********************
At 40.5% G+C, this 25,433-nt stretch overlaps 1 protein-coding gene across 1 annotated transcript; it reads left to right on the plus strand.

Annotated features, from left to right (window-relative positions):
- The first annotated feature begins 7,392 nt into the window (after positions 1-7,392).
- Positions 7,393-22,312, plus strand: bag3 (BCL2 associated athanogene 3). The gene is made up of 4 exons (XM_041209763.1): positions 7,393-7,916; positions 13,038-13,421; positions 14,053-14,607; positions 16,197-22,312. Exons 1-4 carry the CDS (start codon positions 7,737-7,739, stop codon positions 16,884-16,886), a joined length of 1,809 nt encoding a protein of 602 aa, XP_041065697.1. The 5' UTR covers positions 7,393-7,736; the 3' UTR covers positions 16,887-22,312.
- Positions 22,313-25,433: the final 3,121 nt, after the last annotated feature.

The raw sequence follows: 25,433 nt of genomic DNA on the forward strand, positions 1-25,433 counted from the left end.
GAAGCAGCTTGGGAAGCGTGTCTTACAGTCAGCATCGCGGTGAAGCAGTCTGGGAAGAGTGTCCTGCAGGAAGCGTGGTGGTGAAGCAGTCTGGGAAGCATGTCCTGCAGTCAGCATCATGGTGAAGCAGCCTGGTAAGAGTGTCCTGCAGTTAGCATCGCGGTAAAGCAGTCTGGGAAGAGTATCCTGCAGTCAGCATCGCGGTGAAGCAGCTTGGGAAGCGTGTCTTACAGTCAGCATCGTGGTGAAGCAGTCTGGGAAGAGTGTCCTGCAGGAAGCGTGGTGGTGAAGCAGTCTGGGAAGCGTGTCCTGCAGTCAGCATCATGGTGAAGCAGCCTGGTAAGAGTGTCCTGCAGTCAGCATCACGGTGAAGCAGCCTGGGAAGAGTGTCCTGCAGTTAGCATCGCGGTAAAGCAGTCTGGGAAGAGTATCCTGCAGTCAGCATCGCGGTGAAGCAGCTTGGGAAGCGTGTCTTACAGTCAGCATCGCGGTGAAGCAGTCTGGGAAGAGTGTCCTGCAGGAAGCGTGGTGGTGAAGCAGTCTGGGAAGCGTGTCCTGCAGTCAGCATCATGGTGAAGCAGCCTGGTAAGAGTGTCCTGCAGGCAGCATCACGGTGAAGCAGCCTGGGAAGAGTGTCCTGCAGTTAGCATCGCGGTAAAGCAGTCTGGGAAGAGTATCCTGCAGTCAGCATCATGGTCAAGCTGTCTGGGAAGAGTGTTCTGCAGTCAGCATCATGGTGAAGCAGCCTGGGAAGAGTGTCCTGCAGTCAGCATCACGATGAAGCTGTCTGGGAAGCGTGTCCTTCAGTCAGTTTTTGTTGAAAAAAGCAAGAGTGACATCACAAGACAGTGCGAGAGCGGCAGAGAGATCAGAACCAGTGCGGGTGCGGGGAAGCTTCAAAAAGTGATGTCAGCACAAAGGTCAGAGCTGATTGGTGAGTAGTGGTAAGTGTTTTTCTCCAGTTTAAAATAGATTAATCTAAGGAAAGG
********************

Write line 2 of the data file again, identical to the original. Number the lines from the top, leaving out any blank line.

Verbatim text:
Annotated features, from left to right (window-relative positions):